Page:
Holocaust literature emerged out of a need to tell the stories of trauma in all its complexity. Books about the generation that was birthed by Holocaust survivors are not as common. There’s Maus, by Art Spiegelman, and another comic, the recent Flying Couch by Amy Kurzweil. Sonia Pilcer’s The Holocaust Kid explores the terrain with short stories of a ’60s New York girl trying to keep her parents’ past in her present, while Second Hand Smoke by Thane Rosenbaum is a mystery with postmodern sensibilities and a card-shark heroine. Leah Kaminsky’s The Waiting Room, released in Australia in 2015 and now published in the U.S., adds to this small list; set in Israel, a country where survivors have been both looked down upon and revered, Kaminsky’s novel explores intergenerational trauma with approachable simplicity.
Dina, the protagonist of The Waiting Room, is a second-generation survivor from Australia living in Haifa, Israel’s most diverse city, during one of its most polarizing times, the Second Intifada in the early 2000s. But her heart isn’t in the conflict-ridden state; it is in Australia, where her parents’ bones are buried. Throughout the novel, Dina is beset with memories of her childhood in a Melbourne suburb where she grew up with “aunts” and “uncles” who were not related to her by blood but rather by history. Survivors of the Holocaust who emigrated to Australia from Europe, they were the backdrop of Dina’s early years and the only kind of extended family she had.
Some of those survivors, like Dina’s father, never spoke about their experiences in the camps. But for others, like Dina’s mother, the silence broke and became an obsessive rehashing of the terrors—much like the authors of Holocaust literature, the storytellers were trying to understand what they’d been through. Indeed, Dina’s mother, though dead, still tells the stories; her ghost emerges from the ether whenever her daughter least wants her around. The epitome of the Jewish mother, she kibitzes about old grievances and tells Dina off for being displeased with her lot, but most of all, she continues to tell stories from her time in Bergen-Belsen, endlessly repeating her own traumatic tales for the benefit of her very pregnant daughter.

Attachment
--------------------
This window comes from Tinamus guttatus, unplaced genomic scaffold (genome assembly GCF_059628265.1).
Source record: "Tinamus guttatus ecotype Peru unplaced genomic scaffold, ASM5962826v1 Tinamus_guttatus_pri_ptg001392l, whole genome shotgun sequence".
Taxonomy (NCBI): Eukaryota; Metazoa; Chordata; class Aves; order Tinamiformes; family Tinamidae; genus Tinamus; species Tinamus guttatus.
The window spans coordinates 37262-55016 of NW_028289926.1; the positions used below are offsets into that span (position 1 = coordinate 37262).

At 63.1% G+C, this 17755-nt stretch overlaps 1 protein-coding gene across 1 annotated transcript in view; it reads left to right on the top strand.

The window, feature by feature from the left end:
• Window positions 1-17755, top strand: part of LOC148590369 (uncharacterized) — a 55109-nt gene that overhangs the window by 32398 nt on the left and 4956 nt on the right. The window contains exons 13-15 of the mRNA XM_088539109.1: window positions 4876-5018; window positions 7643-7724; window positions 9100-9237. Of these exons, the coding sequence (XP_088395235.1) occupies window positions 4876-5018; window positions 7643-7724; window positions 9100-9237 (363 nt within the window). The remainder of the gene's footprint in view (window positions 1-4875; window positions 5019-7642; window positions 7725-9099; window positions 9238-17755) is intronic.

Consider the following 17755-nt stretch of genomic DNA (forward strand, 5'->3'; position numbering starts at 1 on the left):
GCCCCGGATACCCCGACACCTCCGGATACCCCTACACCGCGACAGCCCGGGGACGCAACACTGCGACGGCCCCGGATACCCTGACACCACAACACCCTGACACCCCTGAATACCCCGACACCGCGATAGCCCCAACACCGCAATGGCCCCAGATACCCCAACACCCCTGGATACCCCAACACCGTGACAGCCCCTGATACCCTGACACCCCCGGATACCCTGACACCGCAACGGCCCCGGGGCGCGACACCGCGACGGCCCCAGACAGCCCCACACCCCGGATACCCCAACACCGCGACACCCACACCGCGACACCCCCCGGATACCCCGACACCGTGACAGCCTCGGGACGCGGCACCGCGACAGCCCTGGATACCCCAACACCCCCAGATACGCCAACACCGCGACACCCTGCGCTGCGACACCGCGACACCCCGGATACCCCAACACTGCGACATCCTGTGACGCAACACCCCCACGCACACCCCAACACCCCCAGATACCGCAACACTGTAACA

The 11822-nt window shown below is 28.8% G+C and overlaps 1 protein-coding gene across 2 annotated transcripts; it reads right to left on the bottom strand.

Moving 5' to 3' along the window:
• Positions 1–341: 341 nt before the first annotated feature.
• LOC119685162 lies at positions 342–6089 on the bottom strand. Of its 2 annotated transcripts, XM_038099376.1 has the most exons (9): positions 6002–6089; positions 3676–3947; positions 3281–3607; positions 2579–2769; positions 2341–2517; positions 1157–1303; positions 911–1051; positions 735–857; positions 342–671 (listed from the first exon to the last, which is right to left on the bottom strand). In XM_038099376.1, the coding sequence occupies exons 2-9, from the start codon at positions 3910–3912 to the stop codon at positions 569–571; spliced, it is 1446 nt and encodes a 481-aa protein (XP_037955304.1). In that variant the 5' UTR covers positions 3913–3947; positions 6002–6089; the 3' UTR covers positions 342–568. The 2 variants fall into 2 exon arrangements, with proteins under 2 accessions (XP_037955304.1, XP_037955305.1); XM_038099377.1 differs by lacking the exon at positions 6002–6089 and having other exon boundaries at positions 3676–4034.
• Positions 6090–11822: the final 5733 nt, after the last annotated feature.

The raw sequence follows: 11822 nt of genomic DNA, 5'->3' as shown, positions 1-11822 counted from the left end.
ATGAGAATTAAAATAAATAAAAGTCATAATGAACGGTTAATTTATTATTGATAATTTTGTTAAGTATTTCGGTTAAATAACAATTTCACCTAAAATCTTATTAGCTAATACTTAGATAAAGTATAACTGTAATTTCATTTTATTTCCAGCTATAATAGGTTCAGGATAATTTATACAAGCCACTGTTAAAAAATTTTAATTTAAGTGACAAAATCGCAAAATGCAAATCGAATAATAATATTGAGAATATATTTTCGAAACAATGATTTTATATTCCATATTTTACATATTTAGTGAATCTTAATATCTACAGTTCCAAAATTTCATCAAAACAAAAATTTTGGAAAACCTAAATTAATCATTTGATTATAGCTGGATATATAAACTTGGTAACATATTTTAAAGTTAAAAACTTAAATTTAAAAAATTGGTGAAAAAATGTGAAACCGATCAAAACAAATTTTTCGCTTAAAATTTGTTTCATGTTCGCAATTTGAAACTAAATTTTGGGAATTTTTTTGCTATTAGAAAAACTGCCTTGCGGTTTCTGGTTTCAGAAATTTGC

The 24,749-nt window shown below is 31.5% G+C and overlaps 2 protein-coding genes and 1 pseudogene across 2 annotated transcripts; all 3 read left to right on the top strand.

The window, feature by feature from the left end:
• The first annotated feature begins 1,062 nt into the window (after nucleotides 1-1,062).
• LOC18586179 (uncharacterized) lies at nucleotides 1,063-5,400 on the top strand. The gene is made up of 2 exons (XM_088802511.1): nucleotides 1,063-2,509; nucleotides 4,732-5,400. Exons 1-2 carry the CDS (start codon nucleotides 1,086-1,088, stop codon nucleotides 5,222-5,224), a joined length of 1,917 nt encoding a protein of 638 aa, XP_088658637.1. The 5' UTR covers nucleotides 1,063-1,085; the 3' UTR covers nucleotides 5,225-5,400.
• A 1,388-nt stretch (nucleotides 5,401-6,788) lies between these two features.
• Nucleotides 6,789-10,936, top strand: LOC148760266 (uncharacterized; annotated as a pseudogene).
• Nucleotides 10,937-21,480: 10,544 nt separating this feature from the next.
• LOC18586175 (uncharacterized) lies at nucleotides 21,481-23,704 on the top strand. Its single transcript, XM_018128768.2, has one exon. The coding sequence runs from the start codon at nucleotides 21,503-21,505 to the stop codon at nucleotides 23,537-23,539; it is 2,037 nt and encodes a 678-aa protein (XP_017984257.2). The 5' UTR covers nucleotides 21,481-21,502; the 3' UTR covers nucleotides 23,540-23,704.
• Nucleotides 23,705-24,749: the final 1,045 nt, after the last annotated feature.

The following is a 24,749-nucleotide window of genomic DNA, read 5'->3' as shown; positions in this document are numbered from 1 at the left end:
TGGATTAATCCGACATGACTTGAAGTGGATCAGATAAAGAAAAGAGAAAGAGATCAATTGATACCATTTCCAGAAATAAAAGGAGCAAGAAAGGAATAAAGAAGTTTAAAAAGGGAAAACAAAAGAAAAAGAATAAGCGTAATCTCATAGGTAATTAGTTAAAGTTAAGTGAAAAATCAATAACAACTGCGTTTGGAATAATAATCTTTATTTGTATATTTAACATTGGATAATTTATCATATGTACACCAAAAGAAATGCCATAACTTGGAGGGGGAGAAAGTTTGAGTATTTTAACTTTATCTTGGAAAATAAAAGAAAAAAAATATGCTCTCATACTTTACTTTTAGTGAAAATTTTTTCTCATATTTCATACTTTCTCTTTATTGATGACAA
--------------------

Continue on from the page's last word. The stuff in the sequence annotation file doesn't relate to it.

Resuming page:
The trauma of the past is very different from the trauma of the present in which The Waiting Room takes place. Dina is living in Israel of the early 2000s, when bomb scares and bombs feel like daily occurrences. Her husband Eitan is a strapping Israeli tsabar, a resident born and bred in Israel, and Dina owns her own medical practice in Haifa.
Most of the novel takes place during the morning and early afternoon of a single day when Haifa is put on bomb alert, the morning news warning residents to be especially vigilant—there is no explanation for how or why, but residents understand that the source of the information is Israeli intelligence. Dina spends the hours dreading the possible bomb—the location of which is unknown—despite knowing that alerts are common and often don’t lead to anything. She falls into reveries spurred on by her mother’s presence and loses sense of where she is. Her disappearance into memories is helpful for the reader, as it fills in useful backstory, but it’s also an apparent symptom of her second-generation trauma. (Dissociation, which seems to be what Dina experiences during these trips down memory lane, is a symptom of post-traumatic stress disorder.)
Eitan dismisses Dina’s concerns, and their son is comfortable with the situation. As Eitan says, “There are hundreds of warnings every day in this country. The kids get used to it; life goes on.” Israeli children grow up being conditioned to think that they are in danger, surrounded by enemies (a common refrain referring to the countries bordering Israel on three sides).